In April 2019, the D.C. Cir­cuit declined to recon­sid­er the case before either the orig­i­nal pan­el or the full court. In August 2019, non­prof­it orga­ni­za­tions that were involved in the D.C. Cir­cuit lit­i­ga­tion peti­tioned to have to the Supreme Court recon­sid­er the D.C. Circuit’s Jan­u­ary 2019 decision.

  • May 2019

    The fol­low­ing month, Ore­gon Attor­ney Gen­er­al Rosen­blum led a coali­tion of 21 attor­neys gen­er­al in fil­ing an ami­cus brief in sup­port of Supreme Court review of the D.C. Circuit’s deci­sion. The ami­cus brief not­ed that the low­er court’s deci­sion under­mines states’ author­i­ty under the Clean Water Act to reg­u­late water pol­lu­tion and vio­lates the clear lan­guage of sec­tion 401 of the Clean Water Act. Addi­tion­al­ly, the attor­neys gen­er­al warned that under the rul­ing states may be deemed to have unknow­ing­ly waived their author­i­ty to review water qual­i­ty cer­tifi­cate appli­ca­tions, which could result in sig­nif­i­cant harm to water qual­i­ty across the coun­try as major infra­struc­ture projects would not be sub­ject to state water qual­i­ty stan­dards for decades.

  • Decem­ber 2019

    In Decem­ber 2019, the Supreme Court denied the peti­tion for writ of cer­tio­rari, declin­ing to review the D.C. Circuit’s Jan­u­ary 2019 decision.

North Car­oli­na

2017-2010

  • March 2017

    In March 2017, McMa­han Hydro­elec­tric request­ed a Sec­tion 401 water qual­i­ty cer­ti­fi­ca­tion from the North Car­oli­na Depart­ment of Envi­ron­men­tal Qual­i­ty (DEQ) for the Bynum Hydro­elec­tric Project on the Haw Riv­er in North Carolina.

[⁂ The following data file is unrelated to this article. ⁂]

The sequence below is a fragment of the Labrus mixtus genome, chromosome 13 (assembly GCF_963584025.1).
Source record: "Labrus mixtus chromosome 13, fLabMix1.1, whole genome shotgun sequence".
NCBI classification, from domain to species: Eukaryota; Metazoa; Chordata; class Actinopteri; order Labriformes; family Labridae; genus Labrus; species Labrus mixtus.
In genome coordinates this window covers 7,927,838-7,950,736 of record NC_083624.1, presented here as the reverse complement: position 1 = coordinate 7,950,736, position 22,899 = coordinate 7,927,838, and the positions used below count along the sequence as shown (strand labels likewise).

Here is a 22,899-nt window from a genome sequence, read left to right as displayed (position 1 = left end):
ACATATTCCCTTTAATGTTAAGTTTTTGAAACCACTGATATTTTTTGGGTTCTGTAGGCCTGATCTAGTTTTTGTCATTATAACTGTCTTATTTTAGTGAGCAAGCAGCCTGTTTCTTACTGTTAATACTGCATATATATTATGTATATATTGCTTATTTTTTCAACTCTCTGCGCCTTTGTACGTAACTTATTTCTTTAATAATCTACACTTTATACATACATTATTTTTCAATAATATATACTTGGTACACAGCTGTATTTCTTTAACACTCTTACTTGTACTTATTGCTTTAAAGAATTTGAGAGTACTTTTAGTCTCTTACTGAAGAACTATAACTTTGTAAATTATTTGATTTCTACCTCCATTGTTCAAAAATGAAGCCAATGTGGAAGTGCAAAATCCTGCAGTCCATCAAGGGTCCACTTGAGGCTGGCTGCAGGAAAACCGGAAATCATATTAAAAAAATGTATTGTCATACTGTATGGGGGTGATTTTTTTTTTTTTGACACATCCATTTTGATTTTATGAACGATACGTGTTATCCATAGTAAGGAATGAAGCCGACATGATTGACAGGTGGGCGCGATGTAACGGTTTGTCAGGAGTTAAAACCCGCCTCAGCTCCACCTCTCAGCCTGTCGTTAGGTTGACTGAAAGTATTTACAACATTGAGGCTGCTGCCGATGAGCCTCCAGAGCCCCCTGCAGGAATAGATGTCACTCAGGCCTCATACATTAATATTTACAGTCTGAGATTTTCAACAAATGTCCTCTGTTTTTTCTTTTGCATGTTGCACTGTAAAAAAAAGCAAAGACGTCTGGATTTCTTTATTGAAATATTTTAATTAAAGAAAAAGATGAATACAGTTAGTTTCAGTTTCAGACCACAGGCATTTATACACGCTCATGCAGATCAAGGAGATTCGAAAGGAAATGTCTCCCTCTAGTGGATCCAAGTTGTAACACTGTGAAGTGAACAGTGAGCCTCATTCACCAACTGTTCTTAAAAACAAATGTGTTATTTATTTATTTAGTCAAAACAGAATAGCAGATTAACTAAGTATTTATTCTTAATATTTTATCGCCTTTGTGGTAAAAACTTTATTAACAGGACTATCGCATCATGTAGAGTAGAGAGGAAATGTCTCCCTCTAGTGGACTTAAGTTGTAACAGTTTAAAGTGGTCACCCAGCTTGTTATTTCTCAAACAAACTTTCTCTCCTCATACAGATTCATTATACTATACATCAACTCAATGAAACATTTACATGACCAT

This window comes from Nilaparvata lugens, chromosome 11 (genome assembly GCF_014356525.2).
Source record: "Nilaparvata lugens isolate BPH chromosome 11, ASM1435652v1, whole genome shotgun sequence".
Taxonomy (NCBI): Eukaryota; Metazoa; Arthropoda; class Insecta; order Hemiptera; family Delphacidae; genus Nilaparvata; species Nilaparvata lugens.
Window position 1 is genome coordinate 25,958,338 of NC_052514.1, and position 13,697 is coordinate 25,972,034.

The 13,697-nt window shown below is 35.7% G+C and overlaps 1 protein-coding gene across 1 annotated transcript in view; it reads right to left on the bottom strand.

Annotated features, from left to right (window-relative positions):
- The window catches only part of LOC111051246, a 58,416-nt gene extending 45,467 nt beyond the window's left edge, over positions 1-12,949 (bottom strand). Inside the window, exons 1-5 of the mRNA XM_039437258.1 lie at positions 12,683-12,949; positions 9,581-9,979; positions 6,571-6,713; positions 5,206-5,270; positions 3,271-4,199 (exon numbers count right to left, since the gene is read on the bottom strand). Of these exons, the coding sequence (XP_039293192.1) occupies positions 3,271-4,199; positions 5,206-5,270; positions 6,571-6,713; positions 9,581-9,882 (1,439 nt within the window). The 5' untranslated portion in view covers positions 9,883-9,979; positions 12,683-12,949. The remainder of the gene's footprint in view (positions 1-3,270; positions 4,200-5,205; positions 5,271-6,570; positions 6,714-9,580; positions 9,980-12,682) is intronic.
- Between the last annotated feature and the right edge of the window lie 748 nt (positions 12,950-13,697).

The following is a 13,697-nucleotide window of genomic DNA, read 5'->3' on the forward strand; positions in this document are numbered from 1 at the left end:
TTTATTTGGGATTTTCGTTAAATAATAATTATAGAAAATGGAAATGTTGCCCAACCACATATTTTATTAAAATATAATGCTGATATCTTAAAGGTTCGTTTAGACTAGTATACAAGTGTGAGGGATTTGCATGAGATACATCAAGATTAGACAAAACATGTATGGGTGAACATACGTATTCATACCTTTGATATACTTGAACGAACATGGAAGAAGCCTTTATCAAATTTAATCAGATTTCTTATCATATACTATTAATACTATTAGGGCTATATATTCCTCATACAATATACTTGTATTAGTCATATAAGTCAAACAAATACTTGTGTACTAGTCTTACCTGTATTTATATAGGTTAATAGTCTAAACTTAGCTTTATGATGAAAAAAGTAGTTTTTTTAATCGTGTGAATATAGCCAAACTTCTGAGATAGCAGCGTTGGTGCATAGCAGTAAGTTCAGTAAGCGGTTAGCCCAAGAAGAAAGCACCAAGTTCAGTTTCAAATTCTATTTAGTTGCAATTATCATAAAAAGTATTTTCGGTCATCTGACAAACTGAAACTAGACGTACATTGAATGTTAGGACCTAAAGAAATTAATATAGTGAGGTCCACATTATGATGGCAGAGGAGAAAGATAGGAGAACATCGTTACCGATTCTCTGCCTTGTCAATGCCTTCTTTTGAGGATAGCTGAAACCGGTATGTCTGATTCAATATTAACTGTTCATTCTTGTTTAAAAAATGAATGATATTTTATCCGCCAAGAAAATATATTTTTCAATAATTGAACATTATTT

• Feb­ru­ary 2018

    In Feb­ru­ary 2018, McMa­han with­drew and refiled its Sec­tion 401 request with DEQ, an action McMa­han repeat­ed once again in Feb­ru­ary 2019.

  • Sep­tem­ber 2019

    In Sep­tem­ber 2019, FERC, rely­ing on Hoopa Val­ley (above), issued an order grant­i­ng a license to McMa­han Hydro­elec­tric to oper­ate and main­tain the Bynum Hydro­elec­tric Project on the Haw Riv­er in North Car­oli­na. In the Sep­tem­ber 2019 order, FERC deter­mined that the DEQ had waived its author­i­ty to issue a Sec­tion 401 water qual­i­ty cer­ti­fi­ca­tion as twice McMa­han had with­drawn and resub­mit­ted its Sec­tion 401 request at, accord­ing to FERC, the DEQ’s urging.

  • Novem­ber 2019

    DEQ, in Novem­ber 2019, filed a motion for leave to answer and an answer to a third party’s request for rehear­ing from FERC. In April 2020, FERC issued an order deny­ing rehear­ing, find­ing that DEQ had waived its author­i­ty to issue a Sec­tion 401 water qual­i­ty certification.

  • June 2020

    In June 2020, North Car­oli­na Attor­ney Gen­er­al Joshua Stein, act­ing on behalf of DEQ, filed a peti­tion for review chal­leng­ing FERC’s Sep­tem­ber 2019 and April 2020 orders in the Court of Appeals for the Fourth Cir­cuit. The peti­tion for review chal­lenges FERC’s orders as erring in deter­min­ing that DEQ waived its author­i­ty to issue a water qual­i­ty cer­ti­fi­ca­tion for the Bynum Hydro­elec­tric Project.

  • Octo­ber 2020

    In Octo­ber 2020, Wash­ing­ton Attor­ney Gen­er­al Bob Fer­gu­son led a coali­tion of 10 attor­neys gen­er­al in fil­ing an ami­cus brief in sup­port of North Carolina’s and oth­er states’ water qual­i­ty cer­ti­fi­ca­tion author­i­ty under Sec­tion 401 of the Clean Water Act. The brief notes that FERC’s waiv­er find­ing weak­ens states’ abil­i­ty to reg­u­late water qual­i­ty with­in their bor­ders and is con­trary to the plain lan­guage, case law, and leg­isla­tive intent of the Clean Water Act.

    The attor­neys gen­er­al also point­ed out that FERC’s reliance on Hoopa Val­ley was mis­tak­en as it is a flawed deci­sion that is fac­tu­al­ly inap­plic­a­ble out­side of the facts unique to that case. The brief encour­aged the Fourth Cir­cuit to fol­low its own prece­dent that Sec­tion 401 does not require a state to make a cer­ti­fi­ca­tion deci­sion with­in one year of an applicant’s first request if that request is incom­plete or with­drawn. The attor­neys gen­er­al request­ed that the Fourth Cir­cuit vacate FERC’s waiv­er deter­mi­na­tion and remand FERC’s order to incor­po­rate DEQ’s Sec­tion 401 cer­ti­fi­ca­tion for the Bynum Hydro­elec­tric Project.